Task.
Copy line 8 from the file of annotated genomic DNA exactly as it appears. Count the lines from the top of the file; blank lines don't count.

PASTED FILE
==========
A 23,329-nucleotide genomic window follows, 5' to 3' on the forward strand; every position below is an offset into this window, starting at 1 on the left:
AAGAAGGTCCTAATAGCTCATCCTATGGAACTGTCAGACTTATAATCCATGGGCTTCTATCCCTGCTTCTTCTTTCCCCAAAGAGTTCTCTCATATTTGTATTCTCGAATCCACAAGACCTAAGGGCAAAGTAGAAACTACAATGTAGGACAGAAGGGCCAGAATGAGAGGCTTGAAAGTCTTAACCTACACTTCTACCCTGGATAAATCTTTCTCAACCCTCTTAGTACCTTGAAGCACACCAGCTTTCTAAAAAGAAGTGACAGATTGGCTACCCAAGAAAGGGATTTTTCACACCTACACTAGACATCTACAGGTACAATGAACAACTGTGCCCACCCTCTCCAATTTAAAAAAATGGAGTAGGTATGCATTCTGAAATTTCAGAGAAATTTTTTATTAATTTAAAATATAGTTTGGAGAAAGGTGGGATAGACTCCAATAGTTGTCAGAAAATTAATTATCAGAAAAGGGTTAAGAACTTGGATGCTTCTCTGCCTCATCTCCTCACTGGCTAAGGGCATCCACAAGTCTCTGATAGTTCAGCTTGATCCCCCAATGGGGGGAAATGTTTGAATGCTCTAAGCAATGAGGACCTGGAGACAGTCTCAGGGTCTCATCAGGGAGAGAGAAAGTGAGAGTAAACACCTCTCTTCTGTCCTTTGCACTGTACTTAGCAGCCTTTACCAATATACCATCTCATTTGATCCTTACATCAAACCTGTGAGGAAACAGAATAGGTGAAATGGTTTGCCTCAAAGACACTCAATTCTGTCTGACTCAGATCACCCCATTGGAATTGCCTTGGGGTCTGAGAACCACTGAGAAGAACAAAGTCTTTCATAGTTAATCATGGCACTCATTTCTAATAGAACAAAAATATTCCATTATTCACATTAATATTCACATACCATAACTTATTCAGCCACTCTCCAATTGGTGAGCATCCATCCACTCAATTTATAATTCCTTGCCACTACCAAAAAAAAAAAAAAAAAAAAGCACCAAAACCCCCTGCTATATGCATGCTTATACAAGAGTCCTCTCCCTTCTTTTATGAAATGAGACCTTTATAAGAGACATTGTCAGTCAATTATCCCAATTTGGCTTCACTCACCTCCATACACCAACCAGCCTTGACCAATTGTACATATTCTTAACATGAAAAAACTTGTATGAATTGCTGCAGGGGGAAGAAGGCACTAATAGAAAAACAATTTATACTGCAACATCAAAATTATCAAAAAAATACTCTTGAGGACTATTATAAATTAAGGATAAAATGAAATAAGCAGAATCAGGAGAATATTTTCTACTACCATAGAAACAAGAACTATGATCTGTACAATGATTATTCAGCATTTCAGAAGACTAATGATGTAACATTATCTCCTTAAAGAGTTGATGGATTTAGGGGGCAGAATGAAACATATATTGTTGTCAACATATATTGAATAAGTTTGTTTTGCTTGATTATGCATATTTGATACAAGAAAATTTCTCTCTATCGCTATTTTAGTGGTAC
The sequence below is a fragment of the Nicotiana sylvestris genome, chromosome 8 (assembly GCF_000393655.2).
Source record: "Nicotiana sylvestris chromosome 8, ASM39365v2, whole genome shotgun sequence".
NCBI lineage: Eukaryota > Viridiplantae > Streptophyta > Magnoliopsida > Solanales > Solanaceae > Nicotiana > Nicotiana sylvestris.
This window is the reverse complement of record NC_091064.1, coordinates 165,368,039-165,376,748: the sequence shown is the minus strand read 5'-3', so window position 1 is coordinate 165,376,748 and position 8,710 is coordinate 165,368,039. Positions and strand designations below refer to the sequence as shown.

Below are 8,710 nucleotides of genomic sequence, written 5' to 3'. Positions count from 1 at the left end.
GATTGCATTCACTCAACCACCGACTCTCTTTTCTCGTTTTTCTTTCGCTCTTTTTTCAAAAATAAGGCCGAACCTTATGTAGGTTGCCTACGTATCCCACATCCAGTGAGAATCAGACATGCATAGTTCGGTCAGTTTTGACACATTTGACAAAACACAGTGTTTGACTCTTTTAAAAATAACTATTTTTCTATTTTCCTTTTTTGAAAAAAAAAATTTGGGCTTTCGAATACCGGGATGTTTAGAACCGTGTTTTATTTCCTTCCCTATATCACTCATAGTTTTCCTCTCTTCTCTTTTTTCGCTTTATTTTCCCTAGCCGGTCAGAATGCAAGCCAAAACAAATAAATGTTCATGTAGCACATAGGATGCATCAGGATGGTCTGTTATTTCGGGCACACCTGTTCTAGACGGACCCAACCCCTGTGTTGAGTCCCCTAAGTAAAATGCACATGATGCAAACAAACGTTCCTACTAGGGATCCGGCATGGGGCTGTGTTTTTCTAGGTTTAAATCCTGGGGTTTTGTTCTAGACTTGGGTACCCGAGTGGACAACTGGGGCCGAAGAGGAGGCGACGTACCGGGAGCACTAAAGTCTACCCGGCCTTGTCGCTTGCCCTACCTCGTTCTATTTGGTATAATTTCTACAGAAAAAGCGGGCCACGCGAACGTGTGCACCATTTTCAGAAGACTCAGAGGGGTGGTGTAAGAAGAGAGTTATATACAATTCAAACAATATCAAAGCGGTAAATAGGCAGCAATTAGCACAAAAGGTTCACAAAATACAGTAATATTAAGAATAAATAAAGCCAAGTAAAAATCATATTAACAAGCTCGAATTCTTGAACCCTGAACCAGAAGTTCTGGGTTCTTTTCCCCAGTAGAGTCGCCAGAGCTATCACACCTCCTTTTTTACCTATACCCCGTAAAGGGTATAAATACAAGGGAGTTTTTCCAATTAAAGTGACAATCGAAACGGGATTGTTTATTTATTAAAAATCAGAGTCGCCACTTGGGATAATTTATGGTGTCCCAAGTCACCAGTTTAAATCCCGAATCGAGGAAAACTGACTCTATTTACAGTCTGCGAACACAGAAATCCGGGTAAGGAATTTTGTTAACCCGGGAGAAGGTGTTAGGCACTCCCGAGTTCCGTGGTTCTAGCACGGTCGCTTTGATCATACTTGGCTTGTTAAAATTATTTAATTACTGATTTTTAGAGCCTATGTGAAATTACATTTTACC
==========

GATTGCATTCACTCAACCACCGACTCTCTTTTCTCGTTTTTCTTTCGCTCTTTTTTCAAAAATAAGGCCGAACCTTATGTAGGTTGCCTACGTATCCCACATCCAGTGAGAATCAGACATGCATAGTTCGGTCAGTTTTGACACATTTGACAAAACACAGTGTTTGACTCTTTTAAAAATAACTATTTTTCTATTTTCCTTTTTTGAAAAAAAAAATTTGGGCTTTCGAATACCGGGATGTTTAGAACCGTGTTTTATTTCCTTCCCTATATCACTCATAGTTTTCCTCTCTTCTCTTTTTTCGCTTTATTTTCCCTAGCCGGTCAGAATGCAAGCCAAAACAAATAAATGTTCATGTAGCACATAGGATGCATCAGGATGGTCTGTTATTTCGGGCACACCTGTTCTAGACGGACCCAACCCCTGTGTTGAGTCCCCTAAGTAAAATGCACATGATGCAAACAAACGTTCCTACTAGGGATCCGGCATGGGGCTGTGTTTTTCTAGGTTTAAATCCTGGGGTTTTGTTCTAGACTTGGGTACCCGAGTGGACAACTGGGGCCGAAGAGGAGGCGACGTACCGGGAGCACTAAAGTCTACCCGGCCTTGTCGCTTGCCCTACCTCGTTCTATTTGGTATAATTTCTACAGAAAAAGCGGGCCACGCGAACGTGTGCACCATTTTCAGAAGACTCAGAGGGGTGGTGTAAGAAGAGAGTTATATACAATTCAAACAATATCAAAGCGGTAAATAGGCAGCAATTAGCACAAAAGGTTCACAAAATACAGTAATATTAAGAATAAATAAAGCCAAGTAAAAATCATATTAACAAGCTCGAATTCTTGAACCCTGAACCAGAAGTTCTGGGTTCTTTTCCCCAGTAGAGTCGCCAGAGCTATCACACCTCCTTTTTTACCTATACCCCGTAAAGGGTATAAATACAAGGGAGTTTTTCCAATTAAAGTGACAATCGAAACGGGATTGTTTATTTATTAAAAATCAGAGTCGCCACTTGGGATAATTTATGGTGTCCCAAGTCACCAGTTTAAATCCCGAATCGAGGAAAACTGACTCTATTTACAGTCTGCGAACACAGAAATCCGGGTAAGGAATTTTGTTAACCCGGGAGAAGGTGTTAGGCACTCCCGAGTTCCGTGGTTCTAGCACGGTCGCTTTGATCATACTTGGCTTGTTAAAATTATTTAATTACTGATTTTTAGAGCCTATGTGAAATTACATTTTACC